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Of Time and the City


Stars: (documentary)

Director: Terence Davies

A rather portentous documentary about Liverpool, with some great, atmospheric archive footage, but loosely constructed and heavily narrated by the director himself, who comes across as unsympathetic and cantankerous. John Betjeman had the wistfulness and lightness of touch that Davies aims for but misses.

The initial part of the film is the best, coated in nostalgia and centred on Davies' memories as a gay man growing up on Merseyside in the 1950s and 1960s, at football matches, wrestling bouts, trips to the seaside and the movies - cue rare footage of Ben Lyon, Bebe Daniels, Gregory Peck, Richard Todd and Margaret Lockwood clowning around at a glitzy Liverpool premiere.

Davies also dodges off into more general history - the Korean War and the 1953 coronation, with the director, ever the anti-royalist, caustically labelling the latter as the 'farce' that began 'The Betty Windsor Show'. Brought up in the Catholic Church, he now refers to himself as a 'born-again atheist' and has fonder memories of 'gobstoppers that would last into your middle age'. All our yesterdays indeed.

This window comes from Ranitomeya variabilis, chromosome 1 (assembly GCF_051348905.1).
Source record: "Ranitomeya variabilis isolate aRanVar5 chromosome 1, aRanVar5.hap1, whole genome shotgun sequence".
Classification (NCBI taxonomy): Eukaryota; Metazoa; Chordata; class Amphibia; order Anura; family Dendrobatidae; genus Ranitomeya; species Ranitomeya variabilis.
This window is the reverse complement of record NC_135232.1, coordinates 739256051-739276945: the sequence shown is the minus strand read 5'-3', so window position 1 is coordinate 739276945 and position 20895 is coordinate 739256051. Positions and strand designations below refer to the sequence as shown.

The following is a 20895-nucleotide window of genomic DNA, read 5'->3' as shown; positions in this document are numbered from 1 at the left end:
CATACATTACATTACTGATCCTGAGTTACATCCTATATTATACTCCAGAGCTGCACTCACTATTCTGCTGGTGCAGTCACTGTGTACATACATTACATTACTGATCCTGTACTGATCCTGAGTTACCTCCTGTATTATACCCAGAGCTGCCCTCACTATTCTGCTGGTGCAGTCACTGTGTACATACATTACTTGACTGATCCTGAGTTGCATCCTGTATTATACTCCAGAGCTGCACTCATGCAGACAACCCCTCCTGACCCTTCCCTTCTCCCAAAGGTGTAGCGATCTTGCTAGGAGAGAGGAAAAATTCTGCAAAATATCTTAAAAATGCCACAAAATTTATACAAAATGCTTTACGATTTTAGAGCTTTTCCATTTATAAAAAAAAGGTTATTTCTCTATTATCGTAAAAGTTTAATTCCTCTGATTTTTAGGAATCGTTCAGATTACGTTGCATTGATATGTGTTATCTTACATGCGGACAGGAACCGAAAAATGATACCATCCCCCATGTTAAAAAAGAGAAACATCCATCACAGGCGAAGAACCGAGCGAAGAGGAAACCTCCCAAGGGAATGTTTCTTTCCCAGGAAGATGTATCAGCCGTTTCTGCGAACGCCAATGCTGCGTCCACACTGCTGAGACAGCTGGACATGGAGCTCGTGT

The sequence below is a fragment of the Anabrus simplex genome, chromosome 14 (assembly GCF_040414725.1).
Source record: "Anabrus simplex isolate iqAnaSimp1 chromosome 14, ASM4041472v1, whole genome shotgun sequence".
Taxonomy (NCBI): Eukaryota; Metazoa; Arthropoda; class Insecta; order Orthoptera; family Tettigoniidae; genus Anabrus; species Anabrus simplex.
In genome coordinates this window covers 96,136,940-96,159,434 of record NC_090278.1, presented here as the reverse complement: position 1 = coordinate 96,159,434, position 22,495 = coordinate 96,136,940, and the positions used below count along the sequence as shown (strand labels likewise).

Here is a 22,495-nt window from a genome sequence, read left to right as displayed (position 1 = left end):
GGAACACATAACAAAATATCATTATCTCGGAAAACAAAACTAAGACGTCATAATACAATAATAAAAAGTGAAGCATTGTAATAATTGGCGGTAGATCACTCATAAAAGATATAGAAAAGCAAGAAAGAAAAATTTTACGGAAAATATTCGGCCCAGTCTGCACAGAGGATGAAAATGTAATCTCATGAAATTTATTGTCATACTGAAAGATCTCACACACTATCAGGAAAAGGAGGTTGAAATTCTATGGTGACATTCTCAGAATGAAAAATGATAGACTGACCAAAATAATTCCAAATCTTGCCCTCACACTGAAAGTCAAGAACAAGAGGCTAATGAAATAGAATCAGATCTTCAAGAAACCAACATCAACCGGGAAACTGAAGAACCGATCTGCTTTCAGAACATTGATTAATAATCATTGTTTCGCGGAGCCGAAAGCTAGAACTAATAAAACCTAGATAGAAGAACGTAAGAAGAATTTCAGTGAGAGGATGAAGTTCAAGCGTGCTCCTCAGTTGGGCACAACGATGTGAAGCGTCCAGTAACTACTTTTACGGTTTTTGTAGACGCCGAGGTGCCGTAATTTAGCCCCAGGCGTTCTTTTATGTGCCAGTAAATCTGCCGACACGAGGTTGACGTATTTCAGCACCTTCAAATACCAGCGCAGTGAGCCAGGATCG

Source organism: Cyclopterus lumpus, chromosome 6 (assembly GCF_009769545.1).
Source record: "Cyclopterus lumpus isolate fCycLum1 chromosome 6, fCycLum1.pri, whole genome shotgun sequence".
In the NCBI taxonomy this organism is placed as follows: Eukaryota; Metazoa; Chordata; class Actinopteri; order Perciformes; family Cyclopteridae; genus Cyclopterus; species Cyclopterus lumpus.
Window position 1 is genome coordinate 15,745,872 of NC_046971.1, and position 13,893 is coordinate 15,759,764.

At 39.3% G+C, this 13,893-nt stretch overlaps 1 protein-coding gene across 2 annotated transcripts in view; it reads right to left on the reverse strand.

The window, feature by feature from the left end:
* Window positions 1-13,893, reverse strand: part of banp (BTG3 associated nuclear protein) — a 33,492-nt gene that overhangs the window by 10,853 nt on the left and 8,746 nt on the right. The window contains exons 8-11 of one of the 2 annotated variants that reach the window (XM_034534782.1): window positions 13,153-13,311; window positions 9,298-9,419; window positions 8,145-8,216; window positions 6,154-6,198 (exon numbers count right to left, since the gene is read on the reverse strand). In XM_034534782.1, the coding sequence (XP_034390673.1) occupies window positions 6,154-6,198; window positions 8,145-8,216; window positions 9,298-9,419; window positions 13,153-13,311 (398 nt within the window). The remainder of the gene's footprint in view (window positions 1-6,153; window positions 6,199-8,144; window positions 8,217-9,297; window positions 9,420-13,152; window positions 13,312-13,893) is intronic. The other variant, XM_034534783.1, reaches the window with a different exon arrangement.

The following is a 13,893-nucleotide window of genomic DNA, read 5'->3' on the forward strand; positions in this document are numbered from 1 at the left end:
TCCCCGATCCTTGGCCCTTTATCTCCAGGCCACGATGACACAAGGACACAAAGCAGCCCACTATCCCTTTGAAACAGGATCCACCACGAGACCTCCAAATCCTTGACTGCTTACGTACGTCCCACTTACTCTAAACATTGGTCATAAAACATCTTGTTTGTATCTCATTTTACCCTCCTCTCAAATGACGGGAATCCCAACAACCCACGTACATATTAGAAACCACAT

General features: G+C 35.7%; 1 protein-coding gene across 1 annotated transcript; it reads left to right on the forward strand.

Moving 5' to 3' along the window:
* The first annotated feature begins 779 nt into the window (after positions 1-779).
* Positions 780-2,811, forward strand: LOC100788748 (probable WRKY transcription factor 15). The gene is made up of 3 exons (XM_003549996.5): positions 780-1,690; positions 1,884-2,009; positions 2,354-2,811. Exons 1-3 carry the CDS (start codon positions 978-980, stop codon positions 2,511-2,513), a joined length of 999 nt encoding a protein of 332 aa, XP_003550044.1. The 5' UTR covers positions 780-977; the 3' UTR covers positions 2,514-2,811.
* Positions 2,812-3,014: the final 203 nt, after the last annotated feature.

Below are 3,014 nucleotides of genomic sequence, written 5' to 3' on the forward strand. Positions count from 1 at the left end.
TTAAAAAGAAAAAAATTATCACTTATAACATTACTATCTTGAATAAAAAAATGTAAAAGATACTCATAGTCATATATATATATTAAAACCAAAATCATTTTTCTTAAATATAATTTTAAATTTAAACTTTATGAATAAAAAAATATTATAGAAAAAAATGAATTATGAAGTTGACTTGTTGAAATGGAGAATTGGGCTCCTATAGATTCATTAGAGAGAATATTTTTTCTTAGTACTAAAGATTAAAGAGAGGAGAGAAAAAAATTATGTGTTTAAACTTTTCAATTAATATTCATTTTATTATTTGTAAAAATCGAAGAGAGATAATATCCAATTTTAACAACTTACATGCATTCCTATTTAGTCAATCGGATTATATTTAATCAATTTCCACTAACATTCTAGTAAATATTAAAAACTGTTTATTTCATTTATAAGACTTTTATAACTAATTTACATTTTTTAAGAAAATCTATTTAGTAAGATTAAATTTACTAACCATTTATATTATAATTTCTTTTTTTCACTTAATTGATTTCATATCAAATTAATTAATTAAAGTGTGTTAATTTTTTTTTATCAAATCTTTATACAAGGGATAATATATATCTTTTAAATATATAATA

The latter part of the film is heavier going, wandering backwards and forwards in time, concentrating on buildings rather than people and becoming mournful, even morose in tone. The Beatles get short shrift, but Peggy Lee's rendition of The Folks Who Live on the Hill, even though it backs ironic views of tower blocks, is still a real charmer, while the extract from radio's Round the Horne, featuring Julian and Sandy, raises the film's only smile.

David Quinlan

USA 2008. UK Distributor: BFI. Colour/black and white.
78 minutes. Not widescreen. UK certificate: 12A.

Guidance ratings (out of 3): Sex/nudity 0, Violence/Horror 0, Drugs 0, Swearing 1.

Review date: 27 Oct 2008